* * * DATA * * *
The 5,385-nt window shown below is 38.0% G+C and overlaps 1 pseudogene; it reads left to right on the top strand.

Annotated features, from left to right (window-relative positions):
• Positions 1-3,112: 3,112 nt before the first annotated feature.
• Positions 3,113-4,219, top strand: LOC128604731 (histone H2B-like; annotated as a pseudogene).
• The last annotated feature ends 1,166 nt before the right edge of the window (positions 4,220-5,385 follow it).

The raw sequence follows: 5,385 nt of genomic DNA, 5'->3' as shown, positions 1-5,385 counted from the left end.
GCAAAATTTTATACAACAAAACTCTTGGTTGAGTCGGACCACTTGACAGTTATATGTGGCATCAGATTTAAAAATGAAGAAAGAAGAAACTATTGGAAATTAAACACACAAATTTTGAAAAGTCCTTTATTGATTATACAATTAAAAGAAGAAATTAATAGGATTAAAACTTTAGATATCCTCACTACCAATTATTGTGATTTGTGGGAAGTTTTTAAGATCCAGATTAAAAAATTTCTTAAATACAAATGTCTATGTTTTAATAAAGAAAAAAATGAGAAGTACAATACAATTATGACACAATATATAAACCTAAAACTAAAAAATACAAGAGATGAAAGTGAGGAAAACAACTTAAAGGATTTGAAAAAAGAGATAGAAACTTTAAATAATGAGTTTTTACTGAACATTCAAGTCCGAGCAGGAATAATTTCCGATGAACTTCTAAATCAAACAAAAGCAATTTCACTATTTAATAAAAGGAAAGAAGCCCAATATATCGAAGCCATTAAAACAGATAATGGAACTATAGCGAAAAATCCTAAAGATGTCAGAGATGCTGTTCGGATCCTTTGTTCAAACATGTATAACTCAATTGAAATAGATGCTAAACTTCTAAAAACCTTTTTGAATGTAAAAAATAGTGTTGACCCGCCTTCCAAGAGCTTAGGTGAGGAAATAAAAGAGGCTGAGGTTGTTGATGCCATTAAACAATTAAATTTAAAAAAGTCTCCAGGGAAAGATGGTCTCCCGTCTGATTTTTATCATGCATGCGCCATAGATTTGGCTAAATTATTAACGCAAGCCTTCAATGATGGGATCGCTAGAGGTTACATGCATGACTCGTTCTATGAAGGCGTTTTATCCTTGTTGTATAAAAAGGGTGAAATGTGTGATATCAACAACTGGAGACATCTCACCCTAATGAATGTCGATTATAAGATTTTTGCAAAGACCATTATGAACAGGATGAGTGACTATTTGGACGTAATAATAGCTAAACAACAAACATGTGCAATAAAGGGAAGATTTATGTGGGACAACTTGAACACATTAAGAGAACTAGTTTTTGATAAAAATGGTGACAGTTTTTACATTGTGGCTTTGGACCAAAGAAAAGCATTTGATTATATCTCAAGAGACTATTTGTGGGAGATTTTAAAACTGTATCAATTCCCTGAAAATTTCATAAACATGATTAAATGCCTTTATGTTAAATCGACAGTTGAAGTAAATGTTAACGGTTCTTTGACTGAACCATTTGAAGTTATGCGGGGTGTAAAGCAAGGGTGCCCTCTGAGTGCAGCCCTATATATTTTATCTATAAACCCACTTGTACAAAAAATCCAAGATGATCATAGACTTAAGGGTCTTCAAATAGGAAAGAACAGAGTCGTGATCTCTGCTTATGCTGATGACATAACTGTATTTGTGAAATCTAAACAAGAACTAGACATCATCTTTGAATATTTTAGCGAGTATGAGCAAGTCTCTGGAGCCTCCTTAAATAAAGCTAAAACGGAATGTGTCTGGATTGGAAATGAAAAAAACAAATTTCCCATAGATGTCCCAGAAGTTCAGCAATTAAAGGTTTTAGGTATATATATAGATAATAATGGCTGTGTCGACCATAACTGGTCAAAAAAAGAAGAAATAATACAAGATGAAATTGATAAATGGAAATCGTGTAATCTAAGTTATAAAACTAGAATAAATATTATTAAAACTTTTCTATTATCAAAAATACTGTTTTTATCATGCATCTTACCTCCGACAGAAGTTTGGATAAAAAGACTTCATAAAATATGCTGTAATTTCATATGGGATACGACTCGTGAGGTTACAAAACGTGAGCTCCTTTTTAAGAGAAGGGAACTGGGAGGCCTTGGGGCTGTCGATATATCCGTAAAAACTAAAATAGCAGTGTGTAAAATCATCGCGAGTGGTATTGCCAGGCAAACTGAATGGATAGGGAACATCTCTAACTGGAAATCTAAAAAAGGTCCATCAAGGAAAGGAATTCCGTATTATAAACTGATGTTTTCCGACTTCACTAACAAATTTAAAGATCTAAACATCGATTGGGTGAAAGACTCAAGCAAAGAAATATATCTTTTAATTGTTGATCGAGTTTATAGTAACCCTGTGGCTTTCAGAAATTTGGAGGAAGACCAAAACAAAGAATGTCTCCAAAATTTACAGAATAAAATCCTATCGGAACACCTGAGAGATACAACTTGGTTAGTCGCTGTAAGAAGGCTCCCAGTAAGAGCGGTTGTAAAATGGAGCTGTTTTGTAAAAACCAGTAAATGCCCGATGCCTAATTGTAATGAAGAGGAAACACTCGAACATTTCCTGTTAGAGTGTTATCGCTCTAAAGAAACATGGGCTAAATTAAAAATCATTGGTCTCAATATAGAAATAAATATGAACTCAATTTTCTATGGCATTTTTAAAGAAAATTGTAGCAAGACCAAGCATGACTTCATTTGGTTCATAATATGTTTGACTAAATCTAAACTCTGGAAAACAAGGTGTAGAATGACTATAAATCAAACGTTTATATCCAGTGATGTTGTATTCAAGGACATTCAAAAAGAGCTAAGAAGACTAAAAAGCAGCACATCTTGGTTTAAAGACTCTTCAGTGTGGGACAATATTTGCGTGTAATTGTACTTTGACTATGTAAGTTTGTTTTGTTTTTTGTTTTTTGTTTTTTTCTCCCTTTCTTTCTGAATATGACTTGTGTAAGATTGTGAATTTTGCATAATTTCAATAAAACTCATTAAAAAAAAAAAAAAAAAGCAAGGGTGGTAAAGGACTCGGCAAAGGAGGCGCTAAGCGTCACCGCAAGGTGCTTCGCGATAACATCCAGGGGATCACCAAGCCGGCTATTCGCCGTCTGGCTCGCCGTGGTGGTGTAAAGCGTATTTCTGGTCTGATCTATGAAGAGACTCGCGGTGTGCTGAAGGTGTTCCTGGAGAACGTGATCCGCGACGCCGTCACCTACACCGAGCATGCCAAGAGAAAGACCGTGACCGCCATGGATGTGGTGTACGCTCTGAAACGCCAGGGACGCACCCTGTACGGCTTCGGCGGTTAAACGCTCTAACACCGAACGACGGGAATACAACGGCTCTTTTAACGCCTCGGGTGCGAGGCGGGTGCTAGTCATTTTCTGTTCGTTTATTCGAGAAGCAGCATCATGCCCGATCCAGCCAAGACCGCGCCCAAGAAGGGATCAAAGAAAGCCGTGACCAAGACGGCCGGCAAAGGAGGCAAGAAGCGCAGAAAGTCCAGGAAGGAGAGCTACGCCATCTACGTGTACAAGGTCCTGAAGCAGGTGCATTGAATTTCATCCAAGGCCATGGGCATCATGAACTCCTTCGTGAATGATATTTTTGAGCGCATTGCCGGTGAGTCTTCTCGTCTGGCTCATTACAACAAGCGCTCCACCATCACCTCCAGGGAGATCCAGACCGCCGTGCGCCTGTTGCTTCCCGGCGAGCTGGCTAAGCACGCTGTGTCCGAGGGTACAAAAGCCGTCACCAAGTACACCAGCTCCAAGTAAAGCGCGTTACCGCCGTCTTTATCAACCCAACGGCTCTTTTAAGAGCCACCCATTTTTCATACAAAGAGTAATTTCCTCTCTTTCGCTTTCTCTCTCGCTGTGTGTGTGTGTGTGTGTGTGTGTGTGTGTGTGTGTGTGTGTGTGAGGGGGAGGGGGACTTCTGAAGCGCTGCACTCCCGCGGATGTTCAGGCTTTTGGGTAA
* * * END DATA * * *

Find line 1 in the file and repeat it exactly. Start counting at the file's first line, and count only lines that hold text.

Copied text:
The 5,385-nt window shown below is 38.0% G+C and overlaps 1 pseudogene; it reads left to right on the top strand.